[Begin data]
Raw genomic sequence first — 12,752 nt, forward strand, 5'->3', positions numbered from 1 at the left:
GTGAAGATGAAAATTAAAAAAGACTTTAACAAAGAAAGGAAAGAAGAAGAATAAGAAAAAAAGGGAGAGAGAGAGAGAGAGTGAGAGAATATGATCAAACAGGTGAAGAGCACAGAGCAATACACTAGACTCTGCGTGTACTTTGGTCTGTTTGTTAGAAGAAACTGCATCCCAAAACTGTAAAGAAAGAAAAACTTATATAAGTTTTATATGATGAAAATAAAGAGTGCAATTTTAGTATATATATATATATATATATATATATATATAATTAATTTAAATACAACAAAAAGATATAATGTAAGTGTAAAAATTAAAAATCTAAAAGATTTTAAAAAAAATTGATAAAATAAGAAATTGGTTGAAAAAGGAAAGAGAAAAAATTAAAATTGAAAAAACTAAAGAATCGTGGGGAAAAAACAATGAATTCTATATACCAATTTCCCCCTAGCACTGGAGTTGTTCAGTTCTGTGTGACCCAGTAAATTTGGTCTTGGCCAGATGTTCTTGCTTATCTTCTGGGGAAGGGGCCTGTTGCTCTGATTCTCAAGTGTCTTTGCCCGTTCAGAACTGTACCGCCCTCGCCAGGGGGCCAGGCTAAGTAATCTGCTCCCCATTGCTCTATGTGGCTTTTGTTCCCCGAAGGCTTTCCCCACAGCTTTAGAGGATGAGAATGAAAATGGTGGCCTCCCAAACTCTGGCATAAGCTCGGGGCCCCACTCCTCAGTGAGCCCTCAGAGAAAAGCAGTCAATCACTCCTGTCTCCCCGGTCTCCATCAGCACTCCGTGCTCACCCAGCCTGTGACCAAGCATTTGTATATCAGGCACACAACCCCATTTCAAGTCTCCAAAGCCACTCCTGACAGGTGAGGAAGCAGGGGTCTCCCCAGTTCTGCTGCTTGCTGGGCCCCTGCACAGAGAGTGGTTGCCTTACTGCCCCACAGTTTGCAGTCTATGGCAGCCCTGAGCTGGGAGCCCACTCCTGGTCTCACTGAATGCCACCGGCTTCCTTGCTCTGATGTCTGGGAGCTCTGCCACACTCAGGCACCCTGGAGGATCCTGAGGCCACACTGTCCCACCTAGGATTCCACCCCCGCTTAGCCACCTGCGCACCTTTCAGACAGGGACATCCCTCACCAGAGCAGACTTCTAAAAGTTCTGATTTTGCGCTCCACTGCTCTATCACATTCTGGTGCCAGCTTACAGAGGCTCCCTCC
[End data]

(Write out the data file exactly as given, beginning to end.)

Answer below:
Raw genomic sequence first — 12,752 nt, forward strand, 5'->3', positions numbered from 1 at the left:
GTGAAGATGAAAATTAAAAAAGACTTTAACAAAGAAAGGAAAGAAGAAGAATAAGAAAAAAAGGGAGAGAGAGAGAGAGAGTGAGAGAATATGATCAAACAGGTGAAGAGCACAGAGCAATACACTAGACTCTGCGTGTACTTTGGTCTGTTTGTTAGAAGAAACTGCATCCCAAAACTGTAAAGAAAGAAAAACTTATATAAGTTTTATATGATGAAAATAAAGAGTGCAATTTTAGTATATATATATATATATATATATATATATATAATTAATTTAAATACAACAAAAAGATATAATGTAAGTGTAAAAATTAAAAATCTAAAAGATTTTAAAAAAAATTGATAAAATAAGAAATTGGTTGAAAAAGGAAAGAGAAAAAATTAAAATTGAAAAAACTAAAGAATCGTGGGGAAAAAACAATGAATTCTATATACCAATTTCCCCCTAGCACTGGAGTTGTTCAGTTCTGTGTGACCCAGTAAATTTGGTCTTGGCCAGATGTTCTTGCTTATCTTCTGGGGAAGGGGCCTGTTGCTCTGATTCTCAAGTGTCTTTGCCCGTTCAGAACTGTACCGCCCTCGCCAGGGGGCCAGGCTAAGTAATCTGCTCCCCATTGCTCTATGTGGCTTTTGTTCCCCGAAGGCTTTCCCCACAGCTTTAGAGGATGAGAATGAAAATGGTGGCCTCCCAAACTCTGGCATAAGCTCGGGGCCCCACTCCTCAGTGAGCCCTCAGAGAAAAGCAGTCAATCACTCCTGTCTCCCCGGTCTCCATCAGCACTCCGTGCTCACCCAGCCTGTGACCAAGCATTTGTATATCAGGCACACAACCCCATTTCAAGTCTCCAAAGCCACTCCTGACAGGTGAGGAAGCAGGGGTCTCCCCAGTTCTGCTGCTTGCTGGGCCCCTGCACAGAGAGTGGTTGCCTTACTGCCCCACAGTTTGCAGTCTATGGCAGCCCTGAGCTGGGAGCCCACTCCTGGTCTCACTGAATGCCACCGGCTTCCTTGCTCTGATGTCTGGGAGCTCTGCCACACTCAGGCACCCTGGAGGATCCTGAGGCCACACTGTCCCACCTAGGATTCCACCCCCGCTTAGCCACCTGCGCACCTTTCAGACAGGGACATCCCTCACCAGAGCAGACTTCTAAAAGTTCTGATTTTGCGCTCCACTGCTCTATCACATTCTGGTGCCAGCTTACAGAGGCTCCCTCC